Friday, September 1, 2006
Shoot Digital For B & W
Discover the monochrome world using your digital camera
Converting To Black-And-White
The two simplest ways to convert an image to black-and-white generally aren't recommended. Converting to grayscale allows the computer to convert the color file to black-and-white by discarding the color data and leaving only luminosity, or black-and-white, information. Reducing saturation, or using the Desaturate command, is also a quick way to produce a black-and-white image, but like grayscale conversion, it hardly provides the flexibility and control that most photographers prefer.
Instead, one of the most effective ways to achieve good black-and-white results is to use the Channel Mixer in Photoshop (Select > Channel Mixer). When the dialog box is opened and the monochrome setting is checked, you adjust the red, green and blue channels to achieve the final look of your photograph.
If you're enhancing an image with strong reds or yellows, work with the red and green sliders to achieve a black-and-white conversion that will allow the reds and yellows to pop. If your image contains a lot of green foliage that you wish to render with strong contrast, begin with the blue slider and then increase the red and green sliders to fine-tune the overall look of the image.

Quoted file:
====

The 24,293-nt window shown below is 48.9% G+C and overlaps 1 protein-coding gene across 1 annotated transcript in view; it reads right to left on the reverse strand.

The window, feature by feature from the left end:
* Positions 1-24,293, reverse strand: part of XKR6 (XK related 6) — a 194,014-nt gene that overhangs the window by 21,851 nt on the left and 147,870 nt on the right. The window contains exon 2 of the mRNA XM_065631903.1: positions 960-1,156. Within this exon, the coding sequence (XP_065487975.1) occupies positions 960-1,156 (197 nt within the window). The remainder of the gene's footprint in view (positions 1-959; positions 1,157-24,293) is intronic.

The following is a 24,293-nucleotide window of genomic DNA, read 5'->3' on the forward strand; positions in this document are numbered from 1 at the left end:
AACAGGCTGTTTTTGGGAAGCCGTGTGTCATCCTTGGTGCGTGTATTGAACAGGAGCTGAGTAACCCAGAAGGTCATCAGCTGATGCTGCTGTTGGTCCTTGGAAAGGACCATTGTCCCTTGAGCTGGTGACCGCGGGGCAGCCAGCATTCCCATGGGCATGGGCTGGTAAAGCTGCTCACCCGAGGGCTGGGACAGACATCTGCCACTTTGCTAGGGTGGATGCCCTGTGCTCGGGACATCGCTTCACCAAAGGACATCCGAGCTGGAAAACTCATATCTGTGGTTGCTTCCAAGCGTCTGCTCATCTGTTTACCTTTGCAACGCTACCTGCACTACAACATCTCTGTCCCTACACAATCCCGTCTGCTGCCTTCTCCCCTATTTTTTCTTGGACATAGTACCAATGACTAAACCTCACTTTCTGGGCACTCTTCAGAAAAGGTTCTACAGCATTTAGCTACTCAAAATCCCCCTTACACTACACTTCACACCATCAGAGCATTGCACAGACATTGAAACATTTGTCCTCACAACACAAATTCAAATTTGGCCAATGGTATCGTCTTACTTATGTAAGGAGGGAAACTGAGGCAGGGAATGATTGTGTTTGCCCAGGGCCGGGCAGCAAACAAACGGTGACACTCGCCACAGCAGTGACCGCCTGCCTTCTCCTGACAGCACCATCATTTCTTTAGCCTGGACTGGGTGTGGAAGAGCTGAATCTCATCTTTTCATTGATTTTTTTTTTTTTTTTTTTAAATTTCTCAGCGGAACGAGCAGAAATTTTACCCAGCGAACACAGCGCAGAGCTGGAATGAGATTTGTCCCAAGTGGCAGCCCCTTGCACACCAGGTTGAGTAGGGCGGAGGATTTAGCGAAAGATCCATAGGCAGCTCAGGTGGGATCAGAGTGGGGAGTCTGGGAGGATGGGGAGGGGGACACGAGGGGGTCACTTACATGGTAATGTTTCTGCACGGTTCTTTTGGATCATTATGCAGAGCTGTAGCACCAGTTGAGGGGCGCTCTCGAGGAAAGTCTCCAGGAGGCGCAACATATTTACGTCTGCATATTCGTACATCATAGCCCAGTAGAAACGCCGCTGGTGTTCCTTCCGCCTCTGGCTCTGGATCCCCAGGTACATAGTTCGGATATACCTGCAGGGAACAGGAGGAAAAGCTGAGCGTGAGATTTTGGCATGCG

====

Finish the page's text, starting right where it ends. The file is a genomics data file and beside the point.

Remember that the "right" combination of channels is entirely dependent on the content of the image. There isn't one hard and fast setting that you'll use every time. Have fun and experiment.
There are other alternative techniques, which include software filters like those found in Nik Color Efex Pro. This easy to-use software provides a variety of tools for converting an image to black-and-white with varying degrees of contrast. Using a simple slider, you can experiment and see the results immediately in the Preview window.
Once you find what works best for you, spend more time shooting and improving the quality of your digital files rather than slaving over the computer. Shooting is always much more fun.
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